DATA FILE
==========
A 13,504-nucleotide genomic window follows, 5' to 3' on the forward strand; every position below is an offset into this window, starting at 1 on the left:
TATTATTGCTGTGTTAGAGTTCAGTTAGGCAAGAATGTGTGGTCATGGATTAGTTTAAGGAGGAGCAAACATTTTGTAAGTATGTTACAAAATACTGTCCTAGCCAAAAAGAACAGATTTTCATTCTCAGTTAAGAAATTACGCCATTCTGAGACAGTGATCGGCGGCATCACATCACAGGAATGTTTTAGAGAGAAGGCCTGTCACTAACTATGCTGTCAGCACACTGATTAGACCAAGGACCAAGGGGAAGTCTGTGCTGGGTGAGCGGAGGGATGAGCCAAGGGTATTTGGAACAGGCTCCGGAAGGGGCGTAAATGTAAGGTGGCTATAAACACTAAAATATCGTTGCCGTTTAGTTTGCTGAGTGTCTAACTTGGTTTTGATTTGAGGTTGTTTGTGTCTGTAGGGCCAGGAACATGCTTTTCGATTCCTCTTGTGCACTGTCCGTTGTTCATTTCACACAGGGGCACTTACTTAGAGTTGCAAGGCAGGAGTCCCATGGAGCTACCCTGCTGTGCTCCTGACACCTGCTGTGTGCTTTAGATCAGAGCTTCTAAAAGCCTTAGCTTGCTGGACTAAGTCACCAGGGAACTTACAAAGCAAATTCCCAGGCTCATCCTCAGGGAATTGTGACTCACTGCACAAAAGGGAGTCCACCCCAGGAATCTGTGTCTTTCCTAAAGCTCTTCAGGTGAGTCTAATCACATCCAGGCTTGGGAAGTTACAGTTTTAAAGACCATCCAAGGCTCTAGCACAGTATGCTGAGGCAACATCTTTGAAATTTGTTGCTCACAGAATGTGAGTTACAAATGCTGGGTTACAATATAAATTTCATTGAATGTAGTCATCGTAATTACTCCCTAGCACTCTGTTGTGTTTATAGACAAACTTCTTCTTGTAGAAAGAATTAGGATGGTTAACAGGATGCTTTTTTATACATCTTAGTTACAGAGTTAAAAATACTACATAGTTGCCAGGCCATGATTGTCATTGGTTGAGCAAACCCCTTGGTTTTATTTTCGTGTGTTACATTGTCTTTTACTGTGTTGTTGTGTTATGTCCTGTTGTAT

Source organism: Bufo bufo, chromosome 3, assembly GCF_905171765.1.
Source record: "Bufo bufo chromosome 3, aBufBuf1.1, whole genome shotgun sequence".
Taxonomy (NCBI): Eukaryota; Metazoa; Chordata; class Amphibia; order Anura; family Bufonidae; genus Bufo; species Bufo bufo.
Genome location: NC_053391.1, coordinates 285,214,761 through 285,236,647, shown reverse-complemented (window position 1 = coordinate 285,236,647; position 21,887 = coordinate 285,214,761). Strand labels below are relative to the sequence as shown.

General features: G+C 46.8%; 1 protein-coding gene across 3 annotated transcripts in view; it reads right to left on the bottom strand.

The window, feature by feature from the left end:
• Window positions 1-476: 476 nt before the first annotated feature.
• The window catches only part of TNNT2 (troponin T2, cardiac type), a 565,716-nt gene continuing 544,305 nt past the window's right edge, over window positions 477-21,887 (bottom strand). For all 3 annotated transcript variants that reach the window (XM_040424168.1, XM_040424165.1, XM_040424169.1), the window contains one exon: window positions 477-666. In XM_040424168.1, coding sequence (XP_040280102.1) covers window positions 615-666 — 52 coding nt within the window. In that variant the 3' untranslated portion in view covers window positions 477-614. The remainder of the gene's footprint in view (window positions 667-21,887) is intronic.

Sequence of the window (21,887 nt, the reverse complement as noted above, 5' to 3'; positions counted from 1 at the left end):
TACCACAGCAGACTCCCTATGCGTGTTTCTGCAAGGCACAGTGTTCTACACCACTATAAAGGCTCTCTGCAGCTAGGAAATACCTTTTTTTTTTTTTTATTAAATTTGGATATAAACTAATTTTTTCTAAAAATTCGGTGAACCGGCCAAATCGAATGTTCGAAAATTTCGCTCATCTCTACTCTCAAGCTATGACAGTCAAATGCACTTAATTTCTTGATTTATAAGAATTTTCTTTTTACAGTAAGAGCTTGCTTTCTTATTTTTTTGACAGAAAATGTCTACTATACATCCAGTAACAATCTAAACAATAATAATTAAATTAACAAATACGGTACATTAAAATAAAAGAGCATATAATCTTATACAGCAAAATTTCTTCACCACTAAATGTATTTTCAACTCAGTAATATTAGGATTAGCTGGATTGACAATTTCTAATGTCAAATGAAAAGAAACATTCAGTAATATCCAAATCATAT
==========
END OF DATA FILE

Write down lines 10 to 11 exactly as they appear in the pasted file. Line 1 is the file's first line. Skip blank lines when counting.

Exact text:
• The window catches only part of TNNT2 (troponin T2, cardiac type), a 565,716-nt gene continuing 544,305 nt past the window's right edge, over window positions 477-21,887 (bottom strand). For all 3 annotated transcript variants that reach the window (XM_040424168.1, XM_040424165.1, XM_040424169.1), the window contains one exon: window positions 477-666. In XM_040424168.1, coding sequence (XP_040280102.1) covers window positions 615-666 — 52 coding nt within the window. In that variant the 3' untranslated portion in view covers window positions 477-614. The remainder of the gene's footprint in view (window positions 667-21,887) is intronic.

Sequence of the window (21,887 nt, the reverse complement as noted above, 5' to 3'; positions counted from 1 at the left end):